A couple of months ago, I published a story about a former patient of mine who became addicted to prescription pain pills. It generated a healthy discussion on social media about addiction and potential solutions to the growing problem of opioid abuse in North Carolina. Many of those suggested fixes were not only thoughtful, but sensible.
Since that post, our state has adopted the STOP (Strengthen Opioid misuse Prevention) Act, legally requiring many of the potential solutions readers shared. Gov. Roy Cooper has stated that NC suffered 1,100 opioid-related deaths in 2015, which amounts to three North Carolinians every day. That’s an increase of 73 percent in just ten years.
If current trends continue – and let’s hope they don’t – accidental deaths from opioids will claim more lives in North Carolina than traffic accidents in 2017.The situation is not hopeless. With smart public policy, we can make progress in preventing opioid addiction and deaths.
Here are some of the STOP Act’s requirements for people who write prescriptions:
- Limits most first-time prescriptions of certain drugs to 5 days for acute pain and 7 days for pain after surgery
- Requires prescribers of opioids to check the Controlled Substance Reporting System (CSRS) before prescribing opioids and then every 90 days as long as the prescription continues
- Requires physician assistants and nurse practitioners to consult with a supervising physician before prescribing opioids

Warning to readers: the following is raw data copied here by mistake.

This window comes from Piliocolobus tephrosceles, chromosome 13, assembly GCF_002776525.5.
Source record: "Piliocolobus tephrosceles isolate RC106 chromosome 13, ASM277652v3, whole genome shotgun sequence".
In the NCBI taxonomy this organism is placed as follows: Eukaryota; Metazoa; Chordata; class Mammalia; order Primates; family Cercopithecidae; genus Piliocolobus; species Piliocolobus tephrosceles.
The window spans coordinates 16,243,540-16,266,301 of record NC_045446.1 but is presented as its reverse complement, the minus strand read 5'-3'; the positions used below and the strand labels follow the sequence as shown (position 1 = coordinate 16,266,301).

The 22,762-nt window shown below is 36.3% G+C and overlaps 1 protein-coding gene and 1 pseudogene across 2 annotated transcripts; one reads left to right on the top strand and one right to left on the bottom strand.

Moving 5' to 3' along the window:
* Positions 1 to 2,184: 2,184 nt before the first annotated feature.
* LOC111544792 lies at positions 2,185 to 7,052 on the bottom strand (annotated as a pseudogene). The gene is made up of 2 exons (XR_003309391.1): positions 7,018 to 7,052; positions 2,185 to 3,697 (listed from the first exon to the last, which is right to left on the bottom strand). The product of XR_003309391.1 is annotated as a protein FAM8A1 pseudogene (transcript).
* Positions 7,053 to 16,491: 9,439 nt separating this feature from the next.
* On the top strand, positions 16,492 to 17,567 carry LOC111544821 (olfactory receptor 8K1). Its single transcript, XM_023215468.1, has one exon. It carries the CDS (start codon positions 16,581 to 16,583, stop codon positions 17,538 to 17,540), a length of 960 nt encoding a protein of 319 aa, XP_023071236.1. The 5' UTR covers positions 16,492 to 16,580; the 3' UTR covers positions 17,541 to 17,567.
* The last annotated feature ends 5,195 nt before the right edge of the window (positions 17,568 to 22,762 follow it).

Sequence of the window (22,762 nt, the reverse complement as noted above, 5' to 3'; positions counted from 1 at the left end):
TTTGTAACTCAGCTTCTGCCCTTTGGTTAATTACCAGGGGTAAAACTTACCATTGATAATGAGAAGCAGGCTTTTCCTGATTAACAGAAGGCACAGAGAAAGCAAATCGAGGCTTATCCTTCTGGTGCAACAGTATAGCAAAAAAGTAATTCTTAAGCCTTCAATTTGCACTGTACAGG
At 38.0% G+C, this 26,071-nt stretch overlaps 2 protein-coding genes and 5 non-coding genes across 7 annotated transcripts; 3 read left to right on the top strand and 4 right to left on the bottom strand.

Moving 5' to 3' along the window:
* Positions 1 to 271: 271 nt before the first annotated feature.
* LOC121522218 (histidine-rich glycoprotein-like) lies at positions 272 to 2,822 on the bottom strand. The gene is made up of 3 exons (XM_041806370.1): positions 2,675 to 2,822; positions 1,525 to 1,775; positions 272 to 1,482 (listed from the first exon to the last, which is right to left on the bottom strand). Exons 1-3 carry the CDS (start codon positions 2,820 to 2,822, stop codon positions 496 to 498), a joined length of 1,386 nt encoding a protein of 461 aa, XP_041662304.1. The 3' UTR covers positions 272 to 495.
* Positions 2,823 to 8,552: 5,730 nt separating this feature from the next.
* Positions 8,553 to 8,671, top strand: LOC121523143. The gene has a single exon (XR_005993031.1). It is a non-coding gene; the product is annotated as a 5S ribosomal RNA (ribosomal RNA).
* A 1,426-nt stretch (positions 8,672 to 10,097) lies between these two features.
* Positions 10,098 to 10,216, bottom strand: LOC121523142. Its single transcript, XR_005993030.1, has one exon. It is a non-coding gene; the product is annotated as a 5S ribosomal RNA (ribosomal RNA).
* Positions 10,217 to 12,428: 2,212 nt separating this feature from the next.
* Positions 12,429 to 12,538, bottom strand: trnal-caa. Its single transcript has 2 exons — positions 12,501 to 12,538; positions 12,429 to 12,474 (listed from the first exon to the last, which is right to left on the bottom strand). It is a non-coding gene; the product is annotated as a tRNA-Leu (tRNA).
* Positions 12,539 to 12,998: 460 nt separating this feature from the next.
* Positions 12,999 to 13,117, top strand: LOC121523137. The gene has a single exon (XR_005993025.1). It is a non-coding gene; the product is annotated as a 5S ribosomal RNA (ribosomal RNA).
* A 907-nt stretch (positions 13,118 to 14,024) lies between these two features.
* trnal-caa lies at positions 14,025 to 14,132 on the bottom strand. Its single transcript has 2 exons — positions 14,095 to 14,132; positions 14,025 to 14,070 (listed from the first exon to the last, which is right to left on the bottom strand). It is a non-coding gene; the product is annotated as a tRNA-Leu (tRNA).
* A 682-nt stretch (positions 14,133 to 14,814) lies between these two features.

- Requires electronic prescribing of opioids
The law also includes provisions for pharmacies:
- Requires pharmacies to register for access to the CSRS
- Requires prescribers of opioids to check the CSRS if they believe a patient is seeking drugs for reasons other than pain management
The STOP Act also allows certain organizations to give out naloxone, a drug that can reverse the effects of opioids in case of overdose; allows the use of local funding for needle exchange programs; and requires in-home hospice providers to talk to families about how to properly dispose of unwanted and unused opioid medications.
It’s been said many times in different ways, and it’s true: Nobody wakes up and says, “Today, I want to become hooked on drugs.” Addiction is enticing, it draws us in. People are unexpectedly and unintentionally lured into dependence, often without realizing it’s happening – just like my former patient.
The STOP Act aims to not only make it more difficult for addicts to “game the system,” but also to prevent addiction in the first place.
There is no magic wand we can wave to get rid of opioid addiction. As long as there are drugs that trigger our brains to crave more, we will have the potential for addiction. But the requirements in the STOP Act have the potential to save lives and prevent many families from being torn apart by the destructive forces of drug abuse.
We’ll need more than a law to solve the opioid problem. But STOP is a good start.